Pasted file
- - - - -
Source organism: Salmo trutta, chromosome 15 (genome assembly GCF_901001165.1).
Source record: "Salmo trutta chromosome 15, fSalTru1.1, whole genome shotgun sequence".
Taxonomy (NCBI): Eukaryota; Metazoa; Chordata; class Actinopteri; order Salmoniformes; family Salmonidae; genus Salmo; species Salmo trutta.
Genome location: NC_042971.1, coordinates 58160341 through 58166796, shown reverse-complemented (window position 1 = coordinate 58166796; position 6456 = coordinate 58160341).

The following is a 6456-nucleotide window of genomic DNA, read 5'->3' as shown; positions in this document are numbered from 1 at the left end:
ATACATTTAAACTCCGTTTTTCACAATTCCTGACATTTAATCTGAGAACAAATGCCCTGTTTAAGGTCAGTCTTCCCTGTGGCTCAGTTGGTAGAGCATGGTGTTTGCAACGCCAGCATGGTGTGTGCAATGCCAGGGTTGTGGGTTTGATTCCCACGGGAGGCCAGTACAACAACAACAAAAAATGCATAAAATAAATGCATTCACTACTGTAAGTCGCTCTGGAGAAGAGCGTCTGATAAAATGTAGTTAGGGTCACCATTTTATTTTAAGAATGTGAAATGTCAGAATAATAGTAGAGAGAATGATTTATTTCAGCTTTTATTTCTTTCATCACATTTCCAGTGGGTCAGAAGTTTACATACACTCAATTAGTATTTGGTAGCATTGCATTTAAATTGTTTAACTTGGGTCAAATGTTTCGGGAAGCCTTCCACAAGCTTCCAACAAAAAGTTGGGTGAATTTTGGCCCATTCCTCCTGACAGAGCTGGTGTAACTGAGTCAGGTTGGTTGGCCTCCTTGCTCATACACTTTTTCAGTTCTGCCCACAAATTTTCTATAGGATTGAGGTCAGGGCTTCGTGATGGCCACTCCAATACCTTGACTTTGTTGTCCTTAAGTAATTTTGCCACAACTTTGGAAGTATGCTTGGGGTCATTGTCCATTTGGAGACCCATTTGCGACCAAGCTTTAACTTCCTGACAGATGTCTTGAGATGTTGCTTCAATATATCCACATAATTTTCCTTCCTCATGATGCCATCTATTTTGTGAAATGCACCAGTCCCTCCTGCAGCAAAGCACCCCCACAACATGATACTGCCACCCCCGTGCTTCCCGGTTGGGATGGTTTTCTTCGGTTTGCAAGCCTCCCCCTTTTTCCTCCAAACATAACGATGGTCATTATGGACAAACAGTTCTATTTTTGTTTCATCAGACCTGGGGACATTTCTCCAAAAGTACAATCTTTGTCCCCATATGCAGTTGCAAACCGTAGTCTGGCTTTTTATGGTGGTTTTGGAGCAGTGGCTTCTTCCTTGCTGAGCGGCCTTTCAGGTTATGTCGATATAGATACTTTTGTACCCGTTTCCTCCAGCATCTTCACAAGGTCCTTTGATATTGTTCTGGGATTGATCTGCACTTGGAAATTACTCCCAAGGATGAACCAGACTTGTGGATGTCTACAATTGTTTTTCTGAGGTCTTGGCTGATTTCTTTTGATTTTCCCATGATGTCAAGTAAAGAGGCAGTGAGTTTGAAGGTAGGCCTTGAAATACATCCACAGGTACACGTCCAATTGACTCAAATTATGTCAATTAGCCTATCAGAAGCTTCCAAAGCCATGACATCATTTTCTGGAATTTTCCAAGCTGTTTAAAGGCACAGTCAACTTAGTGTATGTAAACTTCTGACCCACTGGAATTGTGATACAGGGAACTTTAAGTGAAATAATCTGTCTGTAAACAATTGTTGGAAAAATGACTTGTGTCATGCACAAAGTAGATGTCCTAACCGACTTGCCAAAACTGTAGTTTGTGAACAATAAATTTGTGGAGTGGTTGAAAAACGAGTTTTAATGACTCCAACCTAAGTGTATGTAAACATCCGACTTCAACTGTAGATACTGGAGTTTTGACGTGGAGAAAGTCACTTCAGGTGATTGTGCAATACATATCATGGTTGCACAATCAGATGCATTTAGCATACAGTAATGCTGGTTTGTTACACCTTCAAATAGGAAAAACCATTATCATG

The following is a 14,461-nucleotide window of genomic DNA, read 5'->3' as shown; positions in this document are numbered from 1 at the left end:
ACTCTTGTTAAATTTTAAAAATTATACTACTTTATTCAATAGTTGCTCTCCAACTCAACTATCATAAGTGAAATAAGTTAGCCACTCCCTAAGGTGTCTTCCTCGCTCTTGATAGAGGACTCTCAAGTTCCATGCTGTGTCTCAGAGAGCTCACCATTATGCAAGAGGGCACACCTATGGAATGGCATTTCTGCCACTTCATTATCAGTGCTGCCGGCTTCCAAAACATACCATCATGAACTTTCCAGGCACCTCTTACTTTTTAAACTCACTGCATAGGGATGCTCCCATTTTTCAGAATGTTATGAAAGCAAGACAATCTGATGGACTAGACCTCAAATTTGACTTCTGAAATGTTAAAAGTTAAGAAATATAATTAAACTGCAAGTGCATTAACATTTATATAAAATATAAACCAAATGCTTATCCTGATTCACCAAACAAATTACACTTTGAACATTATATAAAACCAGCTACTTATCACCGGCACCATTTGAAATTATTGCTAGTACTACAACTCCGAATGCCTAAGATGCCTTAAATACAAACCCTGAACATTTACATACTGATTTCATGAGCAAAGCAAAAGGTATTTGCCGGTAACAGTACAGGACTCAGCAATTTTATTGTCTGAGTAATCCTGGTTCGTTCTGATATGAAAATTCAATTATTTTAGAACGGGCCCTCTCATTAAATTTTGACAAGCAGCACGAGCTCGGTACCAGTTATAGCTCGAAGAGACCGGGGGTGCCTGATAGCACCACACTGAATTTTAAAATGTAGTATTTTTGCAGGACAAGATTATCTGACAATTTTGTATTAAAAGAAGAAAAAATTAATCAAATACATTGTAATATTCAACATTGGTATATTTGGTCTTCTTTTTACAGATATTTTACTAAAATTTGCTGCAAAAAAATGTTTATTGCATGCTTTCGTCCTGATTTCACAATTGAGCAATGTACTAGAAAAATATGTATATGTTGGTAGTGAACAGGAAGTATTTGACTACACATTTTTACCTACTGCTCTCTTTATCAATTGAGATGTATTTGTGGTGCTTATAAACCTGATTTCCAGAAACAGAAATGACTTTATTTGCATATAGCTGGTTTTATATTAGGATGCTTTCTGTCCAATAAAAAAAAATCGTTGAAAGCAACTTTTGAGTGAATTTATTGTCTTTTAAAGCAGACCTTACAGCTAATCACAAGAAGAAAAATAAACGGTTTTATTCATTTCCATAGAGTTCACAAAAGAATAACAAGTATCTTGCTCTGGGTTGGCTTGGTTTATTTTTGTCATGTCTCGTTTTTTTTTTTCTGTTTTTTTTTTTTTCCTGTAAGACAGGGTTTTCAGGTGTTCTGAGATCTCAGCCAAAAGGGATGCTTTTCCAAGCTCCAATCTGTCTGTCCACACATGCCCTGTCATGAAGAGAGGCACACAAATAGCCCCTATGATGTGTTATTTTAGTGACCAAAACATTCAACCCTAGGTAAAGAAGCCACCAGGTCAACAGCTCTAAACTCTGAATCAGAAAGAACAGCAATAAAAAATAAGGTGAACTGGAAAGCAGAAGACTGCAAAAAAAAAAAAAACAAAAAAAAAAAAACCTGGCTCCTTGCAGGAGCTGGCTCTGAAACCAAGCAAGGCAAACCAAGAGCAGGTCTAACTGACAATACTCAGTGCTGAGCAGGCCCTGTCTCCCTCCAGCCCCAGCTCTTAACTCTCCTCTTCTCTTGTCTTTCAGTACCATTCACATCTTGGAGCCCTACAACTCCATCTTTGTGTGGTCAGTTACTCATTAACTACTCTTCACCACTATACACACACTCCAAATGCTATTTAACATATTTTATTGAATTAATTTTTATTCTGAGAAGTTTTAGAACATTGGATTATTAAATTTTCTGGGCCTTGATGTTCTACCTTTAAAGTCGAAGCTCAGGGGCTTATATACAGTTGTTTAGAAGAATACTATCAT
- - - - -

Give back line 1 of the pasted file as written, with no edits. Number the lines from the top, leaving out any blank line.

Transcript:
Source organism: Salmo trutta, chromosome 15 (genome assembly GCF_901001165.1).